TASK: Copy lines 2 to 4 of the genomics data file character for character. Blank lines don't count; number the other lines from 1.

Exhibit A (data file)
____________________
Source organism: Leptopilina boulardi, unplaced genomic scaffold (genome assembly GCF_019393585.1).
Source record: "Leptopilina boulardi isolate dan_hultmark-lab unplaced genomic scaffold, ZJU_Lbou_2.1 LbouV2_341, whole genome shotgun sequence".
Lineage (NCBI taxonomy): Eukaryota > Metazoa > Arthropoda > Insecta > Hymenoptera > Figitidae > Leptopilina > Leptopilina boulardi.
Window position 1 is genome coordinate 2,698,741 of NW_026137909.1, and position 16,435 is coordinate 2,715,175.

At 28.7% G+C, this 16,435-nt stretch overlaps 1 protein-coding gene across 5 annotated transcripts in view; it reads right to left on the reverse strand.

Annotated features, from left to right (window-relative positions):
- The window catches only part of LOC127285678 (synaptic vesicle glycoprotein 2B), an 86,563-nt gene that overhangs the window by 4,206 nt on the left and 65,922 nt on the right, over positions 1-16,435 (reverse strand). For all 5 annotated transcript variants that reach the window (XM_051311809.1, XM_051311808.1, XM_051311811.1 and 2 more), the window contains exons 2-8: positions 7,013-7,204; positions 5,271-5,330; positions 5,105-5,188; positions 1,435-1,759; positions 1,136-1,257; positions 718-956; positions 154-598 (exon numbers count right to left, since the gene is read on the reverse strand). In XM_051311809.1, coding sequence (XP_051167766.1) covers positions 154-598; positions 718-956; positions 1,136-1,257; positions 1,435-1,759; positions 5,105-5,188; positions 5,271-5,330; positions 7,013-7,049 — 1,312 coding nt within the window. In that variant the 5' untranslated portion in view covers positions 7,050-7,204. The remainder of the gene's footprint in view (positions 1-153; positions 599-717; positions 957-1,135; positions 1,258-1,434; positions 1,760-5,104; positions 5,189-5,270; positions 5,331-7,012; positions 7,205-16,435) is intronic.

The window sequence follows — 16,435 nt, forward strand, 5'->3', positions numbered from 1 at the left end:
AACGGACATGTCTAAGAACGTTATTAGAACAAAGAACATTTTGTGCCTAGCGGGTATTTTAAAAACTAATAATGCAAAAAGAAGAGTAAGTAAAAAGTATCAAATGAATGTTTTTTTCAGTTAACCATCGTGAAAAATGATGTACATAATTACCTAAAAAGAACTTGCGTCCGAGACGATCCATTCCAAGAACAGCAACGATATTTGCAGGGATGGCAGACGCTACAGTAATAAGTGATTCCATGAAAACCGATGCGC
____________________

Source record: "Leptopilina boulardi isolate dan_hultmark-lab unplaced genomic scaffold, ZJU_Lbou_2.1 LbouV2_341, whole genome shotgun sequence".
Lineage (NCBI taxonomy): Eukaryota > Metazoa > Arthropoda > Insecta > Hymenoptera > Figitidae > Leptopilina > Leptopilina boulardi.
Window position 1 is genome coordinate 2,698,741 of NW_026137909.1, and position 16,435 is coordinate 2,715,175.